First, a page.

The Shrovetide festivities that would have included the play fell within the so-called Lancastrian Readeption, the seven months from October 1470 to April 1471 when Henry VI reclaimed the English throne during the struggles now called the War of the Roses.
This fact leads to the second commonality between the three men: they are the only three that can, with the evidence we possess, be directly tied to Edward IV and his Yorkist peers before and during the Readeption through bonds of local and household offices and marriage.
This curious vacuum of time led Smart to believe that the play must have been written or performed at some point during the Lancastrian Readeption. In October 1470, Edward IV fled the Lancastrian forces led by his cousin, Richard Neville, duke of Warwick, and his brother George, duke of Clarence, and left England for the Low Countries, ceding the kingdom to Henry VI.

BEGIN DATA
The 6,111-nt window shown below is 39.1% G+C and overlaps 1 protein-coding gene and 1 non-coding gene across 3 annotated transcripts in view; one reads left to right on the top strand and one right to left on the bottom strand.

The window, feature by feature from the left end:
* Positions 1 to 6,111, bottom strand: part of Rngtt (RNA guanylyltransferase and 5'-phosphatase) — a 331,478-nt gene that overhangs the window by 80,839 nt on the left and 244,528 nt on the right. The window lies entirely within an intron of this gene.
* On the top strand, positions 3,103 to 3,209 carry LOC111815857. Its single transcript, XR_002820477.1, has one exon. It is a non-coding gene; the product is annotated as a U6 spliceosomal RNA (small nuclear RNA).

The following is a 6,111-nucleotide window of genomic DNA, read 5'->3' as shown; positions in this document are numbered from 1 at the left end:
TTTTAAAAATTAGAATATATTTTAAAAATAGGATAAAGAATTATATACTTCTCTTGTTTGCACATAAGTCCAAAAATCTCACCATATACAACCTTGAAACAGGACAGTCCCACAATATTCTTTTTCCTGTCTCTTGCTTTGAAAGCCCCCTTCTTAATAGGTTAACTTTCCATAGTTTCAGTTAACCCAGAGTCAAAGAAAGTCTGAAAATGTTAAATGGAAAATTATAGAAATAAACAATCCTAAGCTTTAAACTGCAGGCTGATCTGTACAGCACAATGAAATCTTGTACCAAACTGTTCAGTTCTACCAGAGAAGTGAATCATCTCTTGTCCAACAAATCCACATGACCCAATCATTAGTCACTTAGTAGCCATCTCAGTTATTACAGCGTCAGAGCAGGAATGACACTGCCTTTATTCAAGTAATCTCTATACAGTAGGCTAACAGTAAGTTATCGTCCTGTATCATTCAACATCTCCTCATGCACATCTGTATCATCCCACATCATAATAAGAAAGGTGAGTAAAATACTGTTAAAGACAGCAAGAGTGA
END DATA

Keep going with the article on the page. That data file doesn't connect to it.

Finally, a 1995 edition of the play by Knittel and Fatic supported a date outside of the Lancastrian Readeption, arguing that 'it is very doubtful that the name Edward would have been used while Henry was king and unlikely while there was any doubt as to who would win out in the struggle'.
Alington's name falls off the records from the Lancastrian Readeption of 1470 to 1471.
This biography indicates that although Alington's power was limited to East Anglia before the Readeption, he was also tied to Yorkist peers though his brother and his wife, and that possibly because of these personal ties he received the appointments he did.